“The Great God Brown” is play written by Eugene O’Neill that can be read for free here. It’s pretty philosophical, theological, and can be a bit heavy-handed at times, but over all I really liked it.
What I wanted to write about was a line that I had passed over the first time I read “The Great God Brown.” It didn’t really stick with me until I saw it mentioned in Brennan Manning’s “The Ragamuffin Gospel” (which I highly recommend). The quote is as follows:
“Why am I afraid to dance, I who love music and rhythm and grace and song and laughter? Why am I afraid to love, I who love life and the beauty of flesh and the living colors of the earth and sky and sea? Why am I afraid to love, I who love love?”
– The Great God Brown
I had never thought to really examine the quote in any depth, but if we are being honest how many of us live our lives in a similar way as William A. Brown?
Many of the Christians I know can be either completely apathetic or frantically trying to impress God to the extent that they are constantly on the edge of burning out. I am guilty of this as well. We so often try to run around and do spiritual practices in order to earn God’s love. We feel as if God is a passive observer who will punish us if we don’t read our Bible ever day, or if we fail to pray before we go to bed, or if we are not always happy and joyously full the holy spirit.
By doing this we are making it all about us without even realizing it. We are essentially trying to build up our spiritual muscles by denying ourselves or by forcing ourselves to do things we hate doing. In the end most of us will either give up trying, or we will become afraid to truly live as was the case with the fictional Mr. Brown.
In this way we forget that Christianity has very little to do with us. We forget that every good gift is from God and that we do not earn or deserve a gift. We forget that we could never pay back God for all he has given us and that our best efforts are as filthy rags. We forget that God loved us at our worst enough to humble himself, suffer, and die for us. So why do we think that God will one day just abandon us for not trying hard enough?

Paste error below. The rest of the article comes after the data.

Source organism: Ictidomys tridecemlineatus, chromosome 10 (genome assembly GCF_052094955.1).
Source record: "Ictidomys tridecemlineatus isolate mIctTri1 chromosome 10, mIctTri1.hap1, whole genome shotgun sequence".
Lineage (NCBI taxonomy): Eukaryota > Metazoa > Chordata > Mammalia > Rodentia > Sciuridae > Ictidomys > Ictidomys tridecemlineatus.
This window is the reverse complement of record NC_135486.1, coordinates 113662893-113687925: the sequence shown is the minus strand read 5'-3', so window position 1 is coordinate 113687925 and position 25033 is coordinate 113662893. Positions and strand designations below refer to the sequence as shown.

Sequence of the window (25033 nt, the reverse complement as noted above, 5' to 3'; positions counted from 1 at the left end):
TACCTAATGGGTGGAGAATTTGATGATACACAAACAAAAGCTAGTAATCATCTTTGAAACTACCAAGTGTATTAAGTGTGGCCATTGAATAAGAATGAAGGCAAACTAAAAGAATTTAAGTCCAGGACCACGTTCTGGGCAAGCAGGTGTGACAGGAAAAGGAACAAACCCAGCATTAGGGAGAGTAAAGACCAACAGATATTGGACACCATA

How about we live our lives with joy, purpose, and gratefulness. Let’s live our lives as if we worship a God who loves us unconditionally rather than as if we fear a meticulous wrathful God who is waiting for us to fail. God knew who you were when he took your sins upon himself. He knew your faults, your failures, your weaknesses, your strengths, your passions, and your fears. He created you and loves you, so let’s start living as if we believed that.
Let’s not be afraid to dance, to love, and to live life to the fullest. Let’s walk with God because we wan’t to, not because we have to. Let’s recognize the gospel of Grace for what it is, and start treating others as if that message meant something to us. Go live intentionally, passionately, and with a heart full of gratefulness and love for the one who made it all possible.
“I known that there is nothing better for men than to be happy and do good while they live. That each of them may eat and drink, and find satisfaction in their toil – This is the gift of God”
”Since we have now been justified by his blood, how much more shall we be saved from God’s wrath through him! For while we were God’s enemies, we were reconciled to him through the death of his Son, how much more, having been reconciled, shall we be saved through his life! Not only is this so , but we also boast in God through our Lord Jesus Christ, through whom we have now received reconciliation.”